Miss Marple is, after Hercule Poirot
, the second of Agatha Christie
's big two detective characters. She was second to Poirot both chronologically, making her debut seven years after him, and in the affections of the public, but it is reported that of the two of them Christie herself much preferred Miss Marple.
She made her first appearance in the short story "The Tuesday Night Club" in 1927, and first featured in a novel in 1930, with The Murder at the Vicarage
. In all, she appeared in 12 novels and 24 short stories.
Miss Jane Marple is a little old spinster lady living in the English village of St Mary Mead, with an occasional tendency to stumble into murder mysteries. Her gently ultra-conventional exterior hides a keen perception and wide-ranging understanding of human nature from which she gains insight that lets her proceed where the official detectives are baffled. The kicker is that this wisdom is derived entirely from her observation of one village's life; confronted with a horrific murder, she invariably can draw the 'village parallel' between the suspects' behaviour and some random schoolboy prank or irregularity with the church funds. ("Human nature is much the same everywhere, I find...") This makes her the Trope Codifier
for Little Old Lady Investigates
Miss Marple's first screen adaptation was in 1961, when she was portrayed by Margaret Rutherford in four films beginning in that year. The films are well regarded as comedies, if not as adaptations. Only the first was even based on one of Christie's Miss Marple novels, and that not very closely. Also, Margaret Rutherford is the polar opposite of the sweet old lady of the novels, playing the character as essentially herself: burly, resolute and outspoken. Miss Marple has also been portrayed on film by Angela Lansbury
, who later went on to feature in another Little Old Lady Investigates
role in Murder, She Wrote
— which itself owes a huge debt to the Marple mythos, in particular the small-town setting.
Of several television adaptations, the most faithful and best regarded is the BBC's Miss Marple
series (1984-1992) of telefilms, starring Joan Hickson. More recently, ITV's Marple
starring Geraldine McEwan and Julia McKenzie (2004-present) is a much looser adaptation, as with the Rutherford series frequently sharing only the titles with the original novels.
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Novels in which Miss Marple has appeared
Other stories and novels
Margaret Rutherford films
- Adaptation Distillation: In Murder, She Said, Marple takes on the roles of both Elspeth McGillicuddy and Lucy Eyelesbarrow as witness and Amateur Sleuth.
- Bitter Almonds:
- In Murder Most Foul, Miss Marple detects the presence of cyanide because of the smell.
- In Murder Ahoy!, she rules out cyanide because the snuff she suspects someone was poisoned with lacks it.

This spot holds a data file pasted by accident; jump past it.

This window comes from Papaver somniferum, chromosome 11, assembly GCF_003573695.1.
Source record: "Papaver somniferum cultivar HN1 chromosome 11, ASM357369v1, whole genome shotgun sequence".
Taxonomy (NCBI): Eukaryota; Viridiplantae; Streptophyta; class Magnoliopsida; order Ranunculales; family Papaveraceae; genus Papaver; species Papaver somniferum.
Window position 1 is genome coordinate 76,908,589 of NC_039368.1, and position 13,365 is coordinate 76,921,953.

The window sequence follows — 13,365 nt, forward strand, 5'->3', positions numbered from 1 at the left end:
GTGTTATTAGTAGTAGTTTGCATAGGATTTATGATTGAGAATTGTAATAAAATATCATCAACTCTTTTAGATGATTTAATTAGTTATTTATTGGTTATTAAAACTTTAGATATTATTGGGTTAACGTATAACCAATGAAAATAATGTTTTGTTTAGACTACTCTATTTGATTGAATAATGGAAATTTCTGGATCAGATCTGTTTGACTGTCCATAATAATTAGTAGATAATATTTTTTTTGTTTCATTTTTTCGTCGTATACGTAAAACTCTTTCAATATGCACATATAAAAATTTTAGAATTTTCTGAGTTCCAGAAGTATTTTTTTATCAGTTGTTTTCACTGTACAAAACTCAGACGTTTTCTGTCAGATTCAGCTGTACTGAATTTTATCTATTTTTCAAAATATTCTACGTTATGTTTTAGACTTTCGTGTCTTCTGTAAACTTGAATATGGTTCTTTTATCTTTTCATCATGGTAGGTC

- Bratty Half-Pint: Alexander in Murder She Said is a pretty obnoxious example.
- Celebrity Paradox: Agatha Christie apparently lives and writes novels in the movieverse, as well.
- Dolled-Up Installment: Of the four Margaret Rutherford films, the second and third were based on Hercule Poirot novels, and the fourth was a completely new plot.
- Same Language Dub: In Murder She Said Alexander's lines seem to have been redubbed by an adult actress doing a "child" voice.
- Awkward Kiss: Between Jerry Burton and Elsie Holland in "The Moving Finger".
- Bad Habits: Canon Pennyfather in "At Bertram's Hotel" turns out to be a Nazi war criminal.
- Conspicuous Gloves: In the 2006 adaptation of Towards Zero, a character named Thomas Royd (played by Julian Sands) wears a glove on his useless right hand. He's asked about it at a dinner, and he explains that he got caught in a doorway during an earthquake when he was a child.
- Dolled-Up Installment: A significant proportion of episodes of ITV's Marple are derived from Agatha Christie novels that originally contained neither Miss Marple nor Hercule Poirot.
- In Case You Forgot Who Wrote It: The series began as simply Marple but is now officially Agatha Christie's Marple.
- It Is Pronounced Tro PAY: Lettice in the ITV version of "Murder at the Vicarage" would like to make it clear that her name is not pronounced the same way as the vegetable.
- Large Ham: Just about every suspect in The Pale Horse except the one who actually did it.
- Monochrome Apparition: In the 2006 Marple adaptation of "The Sittaford Mystery", the ghost of murder victim Clive Trevelyan (played by Timothy Dalton) appears in shades of bluish grey at the end of the episode.
- Nobody Over 50 Is Gay: Subverted with the Misses Hinchcliffe and Murgatroyd in "A Murder is Announced", although the adaptations tend to make their pairing much more explicit than the novel did.
- Psycho Lesbian: Just about every lesbian couple in the adaptations, with a few exceptions, turned out to be this, especially if they were subject to Relationship Reveal.
- Not His Sled: Several episodes of Marple change the identity, motive, etc. of the murderer.
- Shell-Shocked Veteran: Jerry Burton in the recent ITV adaptation of The Moving Finger, to paraphrase his sister, came through the war with flying colours yet seems to find the peace utterly crushing.
- Wacky Cravings: At one point in the 2004 adaptation of The Murder at the Vicarage, Griselda Clement (the vicar's wife) asks for apricot chutney to season her meal, from which Miss Marple deduces that Griselda is pregnant.